Something that I love to read about but rarely think about is America. Not the country with all of its politics and people and troubled history, but the landscape, with its mountains and prairies and rivers. The land itself is a great setting for books, and can even be a character. I've always been drawn to novels and memoirs in which people travel America on foot, whether as outlaws or explorers or lonely people who aren't sure what else to do. There was a period of time a few years ago when I was living with my sister and her husband and reading their books, which tend to be nature-based, and again and again I found myself traveling America at the side of some lonely American.
I accompanied Christopher McCandleless on his solitary path to death in the Alaskan wilderness, laughed with Bill Bryson as he hiked the Appalachian Trail with an overweight recovering alcoholic, and attempted to cross the country on foot with Peter Jenkins*. Mostly, I was jealous of these men, even lonely Chris McCandleless, who seized the opportunities to experience their homeland. Can we really call these busy cities and planned suburban spaces a homeland, when there are vast stretches of beauty and wilderness just beyond?
I am thinking of this now because, as anybody who follows my Twitter (or who has noticed the sidebar of my blog) knows, I have recently started reading Cold Mountain by Charles Frazier. It is a beautiful novel in which two stories intersect: one of an AWOL Confederate soldier trekking west towards his home in the Blue Ridge Mountains, and the other of the woman he loves as she tries to survive following her father's death. Not only do I have his experiences of interacting with the land he's crossing, but also the experience of farm life, another setting I have always loved (especially as a child with The Rocky Ridge series, which followed Laura Ingalls Wilder's daughter, Rose). In Cold Mountain, especially for the male protagonist, the land is actually an antagonist, a dreary thing that he must contend with. It is vivid though, and as alive as he is, and has me dreaming yet again of long hikes, interacting with my homeland, rustic cabins in the woods. It is a beautiful thing, this land of mine.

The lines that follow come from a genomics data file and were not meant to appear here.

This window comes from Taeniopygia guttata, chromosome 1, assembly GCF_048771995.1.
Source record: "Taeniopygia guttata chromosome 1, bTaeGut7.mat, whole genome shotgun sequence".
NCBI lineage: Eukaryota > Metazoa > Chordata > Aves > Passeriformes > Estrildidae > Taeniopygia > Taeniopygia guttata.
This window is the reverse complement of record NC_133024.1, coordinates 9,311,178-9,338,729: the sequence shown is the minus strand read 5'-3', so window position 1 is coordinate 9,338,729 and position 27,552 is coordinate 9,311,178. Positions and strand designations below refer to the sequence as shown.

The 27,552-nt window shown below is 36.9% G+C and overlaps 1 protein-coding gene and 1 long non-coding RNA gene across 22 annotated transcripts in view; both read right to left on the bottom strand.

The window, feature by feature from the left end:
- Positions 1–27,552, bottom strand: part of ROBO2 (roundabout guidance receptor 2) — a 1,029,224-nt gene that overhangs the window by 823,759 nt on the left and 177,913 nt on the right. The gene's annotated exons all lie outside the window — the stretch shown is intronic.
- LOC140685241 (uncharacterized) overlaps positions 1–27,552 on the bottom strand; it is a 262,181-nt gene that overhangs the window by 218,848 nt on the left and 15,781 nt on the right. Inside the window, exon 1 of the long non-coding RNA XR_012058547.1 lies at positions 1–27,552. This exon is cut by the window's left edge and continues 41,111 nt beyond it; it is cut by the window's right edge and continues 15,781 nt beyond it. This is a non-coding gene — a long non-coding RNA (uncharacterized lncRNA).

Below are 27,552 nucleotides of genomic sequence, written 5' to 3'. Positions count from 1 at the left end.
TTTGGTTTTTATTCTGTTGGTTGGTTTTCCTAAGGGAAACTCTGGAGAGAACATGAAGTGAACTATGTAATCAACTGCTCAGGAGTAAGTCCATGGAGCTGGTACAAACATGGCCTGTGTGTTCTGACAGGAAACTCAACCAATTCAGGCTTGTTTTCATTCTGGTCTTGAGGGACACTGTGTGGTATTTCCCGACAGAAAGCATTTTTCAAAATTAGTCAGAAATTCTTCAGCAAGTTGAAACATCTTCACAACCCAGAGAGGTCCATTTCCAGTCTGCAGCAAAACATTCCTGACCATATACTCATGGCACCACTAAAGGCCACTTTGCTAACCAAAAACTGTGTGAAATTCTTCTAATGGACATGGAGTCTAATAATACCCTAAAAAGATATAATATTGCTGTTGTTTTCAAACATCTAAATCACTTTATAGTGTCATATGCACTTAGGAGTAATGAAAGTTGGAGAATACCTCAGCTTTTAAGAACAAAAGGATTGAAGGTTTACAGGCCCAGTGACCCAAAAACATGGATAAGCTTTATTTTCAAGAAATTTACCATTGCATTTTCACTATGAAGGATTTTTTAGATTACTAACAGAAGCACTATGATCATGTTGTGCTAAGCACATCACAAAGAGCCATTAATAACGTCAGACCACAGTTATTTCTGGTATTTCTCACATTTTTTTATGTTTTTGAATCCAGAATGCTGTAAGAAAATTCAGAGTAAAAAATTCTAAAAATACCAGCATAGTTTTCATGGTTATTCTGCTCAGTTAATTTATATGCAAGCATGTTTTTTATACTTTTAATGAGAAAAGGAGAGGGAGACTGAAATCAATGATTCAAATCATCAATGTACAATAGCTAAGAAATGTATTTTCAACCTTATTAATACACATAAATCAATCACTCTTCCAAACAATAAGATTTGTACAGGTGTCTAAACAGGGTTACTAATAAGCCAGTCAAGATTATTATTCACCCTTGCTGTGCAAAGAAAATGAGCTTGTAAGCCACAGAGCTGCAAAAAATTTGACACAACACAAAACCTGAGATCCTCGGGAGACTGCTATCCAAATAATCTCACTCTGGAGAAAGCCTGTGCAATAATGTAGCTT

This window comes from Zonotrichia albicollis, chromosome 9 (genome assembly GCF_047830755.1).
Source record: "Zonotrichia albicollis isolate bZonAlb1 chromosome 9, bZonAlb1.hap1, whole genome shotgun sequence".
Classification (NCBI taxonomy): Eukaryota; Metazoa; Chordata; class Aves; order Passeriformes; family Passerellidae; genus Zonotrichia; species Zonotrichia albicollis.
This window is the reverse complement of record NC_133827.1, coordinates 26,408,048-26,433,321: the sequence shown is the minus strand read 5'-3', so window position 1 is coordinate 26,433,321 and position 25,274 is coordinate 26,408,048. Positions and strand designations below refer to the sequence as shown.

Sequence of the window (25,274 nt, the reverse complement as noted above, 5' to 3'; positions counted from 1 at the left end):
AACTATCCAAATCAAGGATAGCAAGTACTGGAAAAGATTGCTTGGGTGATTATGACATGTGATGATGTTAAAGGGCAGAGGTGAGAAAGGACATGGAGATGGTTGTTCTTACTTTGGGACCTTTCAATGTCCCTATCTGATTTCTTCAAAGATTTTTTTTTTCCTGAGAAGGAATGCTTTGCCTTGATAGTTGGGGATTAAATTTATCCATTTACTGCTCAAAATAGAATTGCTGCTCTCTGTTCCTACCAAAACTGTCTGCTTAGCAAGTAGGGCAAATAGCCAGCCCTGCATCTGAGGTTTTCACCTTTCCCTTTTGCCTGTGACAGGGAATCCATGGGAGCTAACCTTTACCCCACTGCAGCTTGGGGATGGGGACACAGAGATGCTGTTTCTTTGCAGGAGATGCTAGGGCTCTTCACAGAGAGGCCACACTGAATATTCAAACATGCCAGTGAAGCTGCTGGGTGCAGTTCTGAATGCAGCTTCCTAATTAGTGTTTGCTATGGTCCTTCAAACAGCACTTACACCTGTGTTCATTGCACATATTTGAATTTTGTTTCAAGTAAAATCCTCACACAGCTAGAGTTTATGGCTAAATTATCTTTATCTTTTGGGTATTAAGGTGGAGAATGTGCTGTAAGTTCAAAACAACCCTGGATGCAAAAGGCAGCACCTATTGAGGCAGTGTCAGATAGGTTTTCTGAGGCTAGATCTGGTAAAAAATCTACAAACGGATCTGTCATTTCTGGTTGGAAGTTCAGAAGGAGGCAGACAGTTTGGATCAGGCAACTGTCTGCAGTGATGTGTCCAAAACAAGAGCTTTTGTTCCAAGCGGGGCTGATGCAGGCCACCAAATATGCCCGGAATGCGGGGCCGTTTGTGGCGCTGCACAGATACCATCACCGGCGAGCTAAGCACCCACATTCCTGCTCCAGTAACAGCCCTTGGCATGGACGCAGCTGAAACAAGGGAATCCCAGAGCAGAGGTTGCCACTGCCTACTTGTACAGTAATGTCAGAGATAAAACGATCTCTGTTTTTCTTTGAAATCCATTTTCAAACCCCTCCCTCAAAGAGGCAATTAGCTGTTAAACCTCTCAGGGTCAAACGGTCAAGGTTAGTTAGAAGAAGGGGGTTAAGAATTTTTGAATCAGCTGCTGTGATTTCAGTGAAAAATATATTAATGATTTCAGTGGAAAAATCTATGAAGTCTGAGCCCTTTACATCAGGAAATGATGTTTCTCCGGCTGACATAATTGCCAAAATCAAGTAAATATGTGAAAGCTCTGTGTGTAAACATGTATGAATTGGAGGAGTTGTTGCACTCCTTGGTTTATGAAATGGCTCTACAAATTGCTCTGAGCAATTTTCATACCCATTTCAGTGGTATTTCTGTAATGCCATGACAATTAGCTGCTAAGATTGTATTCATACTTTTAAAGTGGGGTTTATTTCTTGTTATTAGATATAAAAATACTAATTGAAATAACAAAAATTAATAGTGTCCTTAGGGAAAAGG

*For anybody interested, the three books I referenced were Into the Wild by John Karakauer, A Walk in the Woods by Bill Bryson, and A Walk Across America by Peter Jenkins. They are all non-fiction and all wonderful. If anybody has any recommendation for any novels or memoirs following a similar vein, I would love to have them.